The American Express Mess
Since those days, American Express has gotten huge—65,000 employees and $27 billion in gross revenue annually.
It is also in a bit of trouble.
In the August 1, 2006 Wall Street Journal, Robin Sidel and Anjali Athavaley wrote:
As part of a sweeping overhaul of its cardholder rewards programs, American Express Co. will no longer give its customers double rewards points when they use plastic for “everyday spending” at supermarkets, drug stores and gas stations.
The move is one of a number of changes being announced today to American Express’s Membership Rewards program, one of the card industry’s most successful plans aimed at building customer loyalty. Other changes include a new double-points program to encourage online shopping at certain retailers, the elimination of a free rewards program on some of its cards and a new insurance plan that will reimburse certain cardholders who miss concerts, plays or sporting events if they purchased their tickets with an American Express card.
One of the changes American Express made was to cease allowing us to transfer rewards points into the US Airways Dividend Miles program, which was a total bummer for Peggy and myself. US Airways has 60% of the traffic at Philadelphia Airport, which is 20 minutes from our house. We fly everywhere on US Airways.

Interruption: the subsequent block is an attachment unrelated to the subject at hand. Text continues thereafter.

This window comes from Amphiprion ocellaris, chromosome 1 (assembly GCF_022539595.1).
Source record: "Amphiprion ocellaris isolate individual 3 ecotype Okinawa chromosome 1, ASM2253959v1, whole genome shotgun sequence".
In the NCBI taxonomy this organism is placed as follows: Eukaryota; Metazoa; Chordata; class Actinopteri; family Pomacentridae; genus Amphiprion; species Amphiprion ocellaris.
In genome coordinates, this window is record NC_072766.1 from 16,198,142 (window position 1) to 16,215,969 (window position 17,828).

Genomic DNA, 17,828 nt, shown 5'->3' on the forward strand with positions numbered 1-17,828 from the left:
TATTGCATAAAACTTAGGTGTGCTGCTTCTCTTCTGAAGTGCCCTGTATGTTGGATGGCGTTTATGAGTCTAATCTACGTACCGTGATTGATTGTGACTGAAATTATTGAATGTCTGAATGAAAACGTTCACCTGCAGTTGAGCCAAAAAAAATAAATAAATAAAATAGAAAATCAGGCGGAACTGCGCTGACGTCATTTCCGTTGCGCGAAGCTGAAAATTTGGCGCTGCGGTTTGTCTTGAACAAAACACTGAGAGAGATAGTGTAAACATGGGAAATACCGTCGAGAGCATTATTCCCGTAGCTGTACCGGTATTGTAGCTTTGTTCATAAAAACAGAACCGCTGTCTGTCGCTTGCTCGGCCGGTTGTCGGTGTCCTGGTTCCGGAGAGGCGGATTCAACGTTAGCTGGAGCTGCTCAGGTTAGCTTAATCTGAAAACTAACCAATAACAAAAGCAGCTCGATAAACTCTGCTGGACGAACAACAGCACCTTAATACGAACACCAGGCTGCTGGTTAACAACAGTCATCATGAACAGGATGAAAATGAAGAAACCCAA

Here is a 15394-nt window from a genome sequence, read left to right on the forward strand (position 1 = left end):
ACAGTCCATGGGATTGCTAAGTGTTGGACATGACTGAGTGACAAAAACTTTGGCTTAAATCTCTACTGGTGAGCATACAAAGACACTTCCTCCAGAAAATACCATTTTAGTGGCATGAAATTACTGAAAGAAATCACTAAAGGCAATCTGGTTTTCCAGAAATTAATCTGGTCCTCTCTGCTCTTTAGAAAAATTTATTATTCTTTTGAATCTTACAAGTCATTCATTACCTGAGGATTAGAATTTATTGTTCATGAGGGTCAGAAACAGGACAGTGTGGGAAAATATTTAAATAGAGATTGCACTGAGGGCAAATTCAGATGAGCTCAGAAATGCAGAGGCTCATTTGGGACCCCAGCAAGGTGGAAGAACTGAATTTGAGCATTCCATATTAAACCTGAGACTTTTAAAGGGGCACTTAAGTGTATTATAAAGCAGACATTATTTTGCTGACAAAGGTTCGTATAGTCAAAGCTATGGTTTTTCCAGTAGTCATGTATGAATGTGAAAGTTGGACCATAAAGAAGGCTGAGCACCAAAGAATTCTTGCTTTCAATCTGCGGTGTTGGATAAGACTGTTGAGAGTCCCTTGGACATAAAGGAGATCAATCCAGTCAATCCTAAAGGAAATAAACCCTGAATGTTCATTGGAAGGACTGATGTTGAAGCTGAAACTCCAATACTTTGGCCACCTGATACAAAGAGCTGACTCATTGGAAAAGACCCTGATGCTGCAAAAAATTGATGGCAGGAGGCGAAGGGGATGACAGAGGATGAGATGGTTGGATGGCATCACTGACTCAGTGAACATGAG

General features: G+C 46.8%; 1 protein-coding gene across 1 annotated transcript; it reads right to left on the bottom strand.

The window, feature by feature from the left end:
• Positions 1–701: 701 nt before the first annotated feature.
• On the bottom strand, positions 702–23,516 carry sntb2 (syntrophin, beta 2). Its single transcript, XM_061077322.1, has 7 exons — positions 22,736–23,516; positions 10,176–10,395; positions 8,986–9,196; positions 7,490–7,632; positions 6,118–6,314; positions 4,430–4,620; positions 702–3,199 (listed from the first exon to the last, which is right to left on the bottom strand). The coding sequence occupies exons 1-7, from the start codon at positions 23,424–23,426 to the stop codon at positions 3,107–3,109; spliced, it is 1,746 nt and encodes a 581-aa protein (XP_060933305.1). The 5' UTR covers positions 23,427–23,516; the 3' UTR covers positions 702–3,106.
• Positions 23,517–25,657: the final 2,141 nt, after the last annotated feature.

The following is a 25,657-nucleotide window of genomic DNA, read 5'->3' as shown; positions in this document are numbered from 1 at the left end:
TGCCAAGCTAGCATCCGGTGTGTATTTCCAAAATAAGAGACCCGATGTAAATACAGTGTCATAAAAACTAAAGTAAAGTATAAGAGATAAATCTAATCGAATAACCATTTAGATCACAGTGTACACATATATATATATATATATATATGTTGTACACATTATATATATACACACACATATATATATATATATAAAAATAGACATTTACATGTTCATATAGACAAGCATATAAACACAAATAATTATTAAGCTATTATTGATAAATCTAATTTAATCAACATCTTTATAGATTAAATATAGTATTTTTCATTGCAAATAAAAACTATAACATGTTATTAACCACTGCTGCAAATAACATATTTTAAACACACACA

For a number of years we used the American Express Card exclusively for all our personal and business travel and entertaining in order to pile up US Air Miles.
When we got the notice that our AmEx charges were no longer good for US Airways miles, we got a US Airways credit card and went cold turkey with American Express, downgrading from Platinum to Gold.
Astonishingly, I never heard from American Express. After being a member since 1964 and going from spending $3,000 to $5,000 a month down to nothing—zero, zip, nada—you’d think a red flag would pop up somewhere in the corporation and we would get a letter, phone call or e-mail asking why we had stopped using the card and if a problem existed.